The Fed’s Senior Credit Officer Opinion Survey (SCOOS) on Dealer Financing Terms shows some hints of repo markets to come
The June 2015 Federal Reserve Senior Credit Officer Opinion Survey on Dealer Financing Terms (SCOOS) survey has been released. We take a look in a two-part post.
According to the report, participation on the repo side was broad.
“…The 21 institutions that participated in the June survey account for almost all dealer financing of dollar-denominated securities to nondealers and are the most active intermediaries in OTC derivatives markets…”
CCPs are influencing the market. The underbelly of central clearing is the focused risk and single point of failure conundrum. More repo dealers are thinking about it. It is no surprise given the public debate and tension between CCPs who want more dedicated member resources and the clearing members who think the CCPs need to raise more capital.
It also looks like some dealers might be referencing haircuts and margin on cleared trades as a template for uncleared trade terms. If cleared trades are less risky to the repo dealer, we’d expect margin and haircut rule to be harsher for bilateral deals. That certainly is the way it works for uncleared derivatives these days.
“…Nearly two-fifths of respondents reported an increase in the amount of resources and attention devoted to the management of concentrated exposures to central counterparties and other financial utilities over the past three months. Nearly one-third of dealers noted that the practices of central counterparties (including margin requirements and haircuts) influenced to some extent the credit terms applied to clients on bilateral uncleared transactions…”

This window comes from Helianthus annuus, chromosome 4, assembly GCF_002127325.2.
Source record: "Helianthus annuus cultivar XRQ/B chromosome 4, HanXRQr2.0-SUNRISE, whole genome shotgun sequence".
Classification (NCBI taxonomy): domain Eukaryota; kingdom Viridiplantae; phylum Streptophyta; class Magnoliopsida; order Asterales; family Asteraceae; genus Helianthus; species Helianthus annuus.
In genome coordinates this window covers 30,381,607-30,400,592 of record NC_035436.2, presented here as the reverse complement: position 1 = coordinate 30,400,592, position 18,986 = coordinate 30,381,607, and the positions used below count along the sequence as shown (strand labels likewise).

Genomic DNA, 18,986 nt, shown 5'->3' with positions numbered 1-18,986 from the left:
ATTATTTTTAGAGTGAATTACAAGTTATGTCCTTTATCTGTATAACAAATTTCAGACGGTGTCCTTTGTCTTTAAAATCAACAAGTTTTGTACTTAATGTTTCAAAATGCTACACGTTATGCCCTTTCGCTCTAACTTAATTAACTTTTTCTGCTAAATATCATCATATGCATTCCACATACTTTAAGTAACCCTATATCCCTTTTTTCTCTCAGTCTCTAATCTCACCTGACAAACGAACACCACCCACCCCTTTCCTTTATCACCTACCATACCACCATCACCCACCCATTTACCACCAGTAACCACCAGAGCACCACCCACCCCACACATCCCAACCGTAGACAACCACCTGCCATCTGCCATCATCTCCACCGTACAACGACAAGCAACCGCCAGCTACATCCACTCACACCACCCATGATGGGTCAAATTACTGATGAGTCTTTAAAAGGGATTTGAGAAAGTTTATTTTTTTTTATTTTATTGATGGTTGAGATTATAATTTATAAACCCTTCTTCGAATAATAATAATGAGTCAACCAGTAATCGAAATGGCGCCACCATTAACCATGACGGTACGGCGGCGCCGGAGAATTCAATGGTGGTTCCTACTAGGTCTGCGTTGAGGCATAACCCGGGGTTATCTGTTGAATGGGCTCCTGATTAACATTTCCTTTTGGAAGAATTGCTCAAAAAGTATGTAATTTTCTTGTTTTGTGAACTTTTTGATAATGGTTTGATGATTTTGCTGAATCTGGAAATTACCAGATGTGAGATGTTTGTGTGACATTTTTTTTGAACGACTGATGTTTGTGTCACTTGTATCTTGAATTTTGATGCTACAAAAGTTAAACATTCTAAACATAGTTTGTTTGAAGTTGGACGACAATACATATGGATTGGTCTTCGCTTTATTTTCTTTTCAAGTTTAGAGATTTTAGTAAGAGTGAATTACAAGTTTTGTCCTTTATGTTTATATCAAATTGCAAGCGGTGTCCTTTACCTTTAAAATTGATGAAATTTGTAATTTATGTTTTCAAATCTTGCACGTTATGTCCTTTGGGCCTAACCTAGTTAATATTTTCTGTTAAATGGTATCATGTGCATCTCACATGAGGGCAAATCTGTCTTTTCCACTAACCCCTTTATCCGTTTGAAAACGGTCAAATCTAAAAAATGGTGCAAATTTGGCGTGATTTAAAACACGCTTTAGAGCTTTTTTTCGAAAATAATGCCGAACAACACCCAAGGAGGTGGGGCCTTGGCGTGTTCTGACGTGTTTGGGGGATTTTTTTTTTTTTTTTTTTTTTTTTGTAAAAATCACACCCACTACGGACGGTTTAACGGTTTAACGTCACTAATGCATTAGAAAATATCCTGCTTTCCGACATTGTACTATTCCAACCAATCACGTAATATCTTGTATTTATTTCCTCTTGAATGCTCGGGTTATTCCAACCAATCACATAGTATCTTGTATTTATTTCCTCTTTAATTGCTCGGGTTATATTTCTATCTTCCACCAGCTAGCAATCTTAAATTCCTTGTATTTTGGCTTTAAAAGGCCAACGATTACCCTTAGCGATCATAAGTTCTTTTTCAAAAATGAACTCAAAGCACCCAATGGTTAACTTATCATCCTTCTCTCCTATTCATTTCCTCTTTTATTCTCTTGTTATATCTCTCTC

But in all fairness, while the focus on centrally cleared trades has gone up to 40%, back in 2011 it was closer to 2/3rds of the respondents who reported increased focus on exposure to central counterparties.
Most repo dealers haven’t changed their view on their competitors.
“…Over four fifths of respondents to the June survey reported that the amount of resources and attention devoted to the management of concentrated credit exposure to dealers and other financial intermediaries remained basically unchanged over the past three months, while the remainder pointed to an increase…”
The same goes for hedge fund clients…but 20% of the participants said they had tightened terms in response to balance sheet and capital availability. We wonder if that number is under-reported or lagging?
There continues to be some room to grow higher margin trades.
“…One-fifth of dealers reported in the June survey an increase in demand for funding of equities over the past three months, and almost one-third reported an increase in demand for funding of non-agency RMBS. Over one-third of respondents noted an increase in demand for term funding—that is, funding with a maturity greater than 30 days—of non-agency RMBS…”
While the most common response in the SCOOS surveys is “unchanged”, there are some hints of changes in the market. Will these turn into full-blown trends? Time will tell.
Tomorrow we will look at the special questions in the survey. They are about liquidity in fixed income markets.
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